Natural history survey results on Royal Roads lands (Victoria Natural History Society)
Victoria Natrual History Society
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During the last 15 months, Victoria Natural History Society's Green Spaces Project (GSP) volunteers contributed about 1,135 hours to conduct a detailed survey of, and to map the ecological and other natural aspects of all the Department of National Defence lands, over which Royal Roads University now has custody. The site has three main ecological (and geological) zones: the older (and old growth) forest clad plateau above and to the south, west and north of the main built campus area; a much smaller bedrock outcrop zone in the southeast corner; and the large riparian seepage zone on a wide arc perimeter abutting Esquimalt Lagoon west of Cottonwood Creek. Within these general zones are a rich variety of geological, ecological and culturally modified sub-systems and conditions, worthy of interest, and many worthy of further study.Where logging has taken place, most of it was done over 100 years ago, and the site is still richly endowed with true old growth trees. Indeed of the largest coastal Douglas firs measured on the site, 7 would qualify among the top 11 largest diameter trees of that type in the Province. The forest and its under-story, especially on the west side of the site, is generally varied and healthy. Riparian aspects ofthe.site also vary from the merging fresh and salt (tide) water estuary conditions at the mouth of Cottonwood Creek, to the large seepage zone caused by the draining of the plateau that forms the upland part of this site, and extends far beyond. Even the seepage zone has considerable ecological and geological variety, resulting from occasional slight, erosion caused, land rises that allow enough soil aeration to support some non-riparian ecosystems. On one of these is probably the last outpost of Sitka spruce on southeastern Vancouver Island. · Much of the interface between the plateau and the riparian seepage zone consists of what appears to be an actively, but slowly eroding, in-forest escarpment, seepage at the base of which carries the sediments away and causes further slippages. This is a condition that is unknown to us and may be rare. Two post ice-age kettles, caused by slow melting ice lenses, were found , both in excellent condition. · The site was found to be surprisingly rich and varied from an ecological standpoint. Also, many new archaeological features were found there. It is one of only three similarly sized diverse sites that touch the urban containment boundaries of Greater Victoria. As such, given the high ecological quality and both the containment and connectivity of this site with respect to other nearby green/blue spaces, it would make a fine "Stanley Park" type nature preserve, being easily accessible from the adjacent, planned major high density residential/commercial area in this part of Col wood. Details of all GSP survey findings are contained on accompanying maps, feature lists and in the more detailed general report. The GSP strongly recommends the preservation and at some locations, enhancement of all natural features on this site. It recommends that future campus development be concentrated only in already disturbed parts of the site.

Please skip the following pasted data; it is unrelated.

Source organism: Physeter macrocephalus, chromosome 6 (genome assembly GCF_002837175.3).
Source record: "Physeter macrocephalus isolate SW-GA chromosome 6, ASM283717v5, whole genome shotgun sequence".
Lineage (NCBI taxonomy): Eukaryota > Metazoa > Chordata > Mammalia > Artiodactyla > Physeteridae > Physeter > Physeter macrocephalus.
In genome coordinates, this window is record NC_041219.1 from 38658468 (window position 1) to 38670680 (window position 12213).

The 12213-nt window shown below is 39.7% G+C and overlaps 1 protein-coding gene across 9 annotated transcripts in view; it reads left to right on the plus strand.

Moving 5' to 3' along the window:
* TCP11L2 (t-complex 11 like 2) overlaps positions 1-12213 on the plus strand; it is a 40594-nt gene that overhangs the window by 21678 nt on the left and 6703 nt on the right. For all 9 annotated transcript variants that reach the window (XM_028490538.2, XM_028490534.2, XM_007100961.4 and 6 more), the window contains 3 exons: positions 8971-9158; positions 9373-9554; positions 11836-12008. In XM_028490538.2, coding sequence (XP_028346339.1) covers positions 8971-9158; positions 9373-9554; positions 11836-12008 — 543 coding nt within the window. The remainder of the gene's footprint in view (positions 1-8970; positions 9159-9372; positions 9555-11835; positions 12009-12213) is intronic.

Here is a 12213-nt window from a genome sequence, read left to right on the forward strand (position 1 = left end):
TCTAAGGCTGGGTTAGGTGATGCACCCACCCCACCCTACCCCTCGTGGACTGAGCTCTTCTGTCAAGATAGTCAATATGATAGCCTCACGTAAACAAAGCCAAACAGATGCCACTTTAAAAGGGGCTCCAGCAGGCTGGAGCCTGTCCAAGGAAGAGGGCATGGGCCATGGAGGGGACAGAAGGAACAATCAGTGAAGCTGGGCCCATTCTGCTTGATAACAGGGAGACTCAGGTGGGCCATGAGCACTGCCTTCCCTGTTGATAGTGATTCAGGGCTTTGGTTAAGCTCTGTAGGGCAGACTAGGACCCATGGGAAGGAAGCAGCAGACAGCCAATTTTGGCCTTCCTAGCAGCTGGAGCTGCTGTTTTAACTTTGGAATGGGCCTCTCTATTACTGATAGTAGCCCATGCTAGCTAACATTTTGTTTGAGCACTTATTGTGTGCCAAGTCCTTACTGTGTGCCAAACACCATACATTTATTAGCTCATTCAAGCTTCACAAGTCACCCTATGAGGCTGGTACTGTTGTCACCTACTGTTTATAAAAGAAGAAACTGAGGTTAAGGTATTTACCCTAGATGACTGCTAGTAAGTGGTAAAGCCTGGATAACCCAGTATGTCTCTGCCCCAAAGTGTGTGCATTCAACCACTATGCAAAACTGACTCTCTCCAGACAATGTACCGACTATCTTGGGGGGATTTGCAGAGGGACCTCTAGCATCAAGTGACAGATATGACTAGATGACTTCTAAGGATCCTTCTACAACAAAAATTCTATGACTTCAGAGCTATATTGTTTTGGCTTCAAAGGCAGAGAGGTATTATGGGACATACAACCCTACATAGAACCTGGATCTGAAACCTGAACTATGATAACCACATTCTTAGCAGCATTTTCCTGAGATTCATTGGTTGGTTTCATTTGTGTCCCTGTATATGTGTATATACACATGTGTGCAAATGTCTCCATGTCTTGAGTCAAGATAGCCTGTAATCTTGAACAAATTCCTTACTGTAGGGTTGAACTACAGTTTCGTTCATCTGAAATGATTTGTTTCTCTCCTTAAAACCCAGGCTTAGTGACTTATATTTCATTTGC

DescriptionThis work was digitally reproduced from a print copy held by Royal Roads University Library. It forms part of a digital collection of locally significant reports and land surveys. The copyright holder has granted the Royal Roads University Library the non-exclusive right to digitize and make this work electronically available via DSpace@RRU. Copyright of this material is fully retained by the copyright holder, and this work should not be copied, modified, or distributed further without permission from the copyright holder. Please contact the RRU Copyright Office firstname.lastname@example.org for more information.
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